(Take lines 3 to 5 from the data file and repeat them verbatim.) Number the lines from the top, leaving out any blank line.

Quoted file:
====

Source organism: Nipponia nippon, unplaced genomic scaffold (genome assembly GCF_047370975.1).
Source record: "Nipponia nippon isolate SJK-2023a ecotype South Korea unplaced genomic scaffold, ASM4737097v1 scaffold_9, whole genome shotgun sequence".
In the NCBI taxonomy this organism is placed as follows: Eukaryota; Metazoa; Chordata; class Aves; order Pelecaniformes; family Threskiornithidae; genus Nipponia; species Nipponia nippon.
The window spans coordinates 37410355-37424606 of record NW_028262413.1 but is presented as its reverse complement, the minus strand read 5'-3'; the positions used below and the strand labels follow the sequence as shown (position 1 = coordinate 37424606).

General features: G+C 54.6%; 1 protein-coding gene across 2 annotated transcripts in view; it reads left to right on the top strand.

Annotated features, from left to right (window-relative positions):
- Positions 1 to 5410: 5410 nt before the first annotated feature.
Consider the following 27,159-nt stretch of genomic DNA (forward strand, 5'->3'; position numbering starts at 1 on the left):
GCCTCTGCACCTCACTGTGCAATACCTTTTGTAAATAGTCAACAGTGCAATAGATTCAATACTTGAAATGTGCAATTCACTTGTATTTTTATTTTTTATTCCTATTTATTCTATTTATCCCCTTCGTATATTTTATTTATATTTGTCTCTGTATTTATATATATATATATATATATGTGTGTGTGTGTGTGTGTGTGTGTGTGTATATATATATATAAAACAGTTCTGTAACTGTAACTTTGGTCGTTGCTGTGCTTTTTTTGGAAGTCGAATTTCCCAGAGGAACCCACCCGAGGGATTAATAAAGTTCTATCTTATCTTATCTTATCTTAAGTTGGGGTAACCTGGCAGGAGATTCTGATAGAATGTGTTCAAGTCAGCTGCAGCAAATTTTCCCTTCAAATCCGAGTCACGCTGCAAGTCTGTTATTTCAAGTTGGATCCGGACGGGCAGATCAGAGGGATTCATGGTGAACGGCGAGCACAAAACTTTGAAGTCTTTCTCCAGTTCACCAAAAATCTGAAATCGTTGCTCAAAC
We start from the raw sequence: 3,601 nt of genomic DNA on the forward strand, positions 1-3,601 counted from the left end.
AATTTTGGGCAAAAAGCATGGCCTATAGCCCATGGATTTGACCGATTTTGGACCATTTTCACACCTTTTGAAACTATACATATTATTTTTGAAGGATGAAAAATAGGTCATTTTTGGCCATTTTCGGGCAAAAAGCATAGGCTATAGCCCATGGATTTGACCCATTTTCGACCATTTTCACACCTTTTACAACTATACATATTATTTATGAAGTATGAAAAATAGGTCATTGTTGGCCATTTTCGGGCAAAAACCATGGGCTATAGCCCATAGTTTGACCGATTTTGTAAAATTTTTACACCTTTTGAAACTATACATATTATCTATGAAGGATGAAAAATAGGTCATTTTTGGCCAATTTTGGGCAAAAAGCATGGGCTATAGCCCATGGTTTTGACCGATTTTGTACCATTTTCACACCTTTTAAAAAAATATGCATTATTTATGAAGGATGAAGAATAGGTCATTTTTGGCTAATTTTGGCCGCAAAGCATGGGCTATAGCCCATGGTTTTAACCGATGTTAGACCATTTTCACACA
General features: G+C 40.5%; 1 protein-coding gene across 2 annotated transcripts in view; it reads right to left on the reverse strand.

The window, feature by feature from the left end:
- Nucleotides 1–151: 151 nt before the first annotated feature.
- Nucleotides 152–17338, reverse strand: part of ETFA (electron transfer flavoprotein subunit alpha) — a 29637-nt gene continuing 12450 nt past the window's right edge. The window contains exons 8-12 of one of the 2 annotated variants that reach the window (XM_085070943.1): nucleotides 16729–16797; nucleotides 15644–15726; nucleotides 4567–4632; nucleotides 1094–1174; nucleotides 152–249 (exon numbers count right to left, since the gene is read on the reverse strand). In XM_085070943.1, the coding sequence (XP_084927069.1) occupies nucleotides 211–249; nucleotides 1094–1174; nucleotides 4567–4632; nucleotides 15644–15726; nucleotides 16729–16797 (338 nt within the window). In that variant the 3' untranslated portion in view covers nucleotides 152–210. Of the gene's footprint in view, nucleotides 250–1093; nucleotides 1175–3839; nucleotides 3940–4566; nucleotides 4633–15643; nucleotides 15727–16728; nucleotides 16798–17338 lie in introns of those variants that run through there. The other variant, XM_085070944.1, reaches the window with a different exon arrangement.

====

In the NCBI taxonomy this organism is placed as follows: Eukaryota; Metazoa; Chordata; class Aves; order Pelecaniformes; family Threskiornithidae; genus Nipponia; species Nipponia nippon.
The window spans coordinates 37410355-37424606 of record NW_028262413.1 but is presented as its reverse complement, the minus strand read 5'-3'; the positions used below and the strand labels follow the sequence as shown (position 1 = coordinate 37424606).

General features: G+C 54.6%; 1 protein-coding gene across 2 annotated transcripts in view; it reads left to right on the top strand.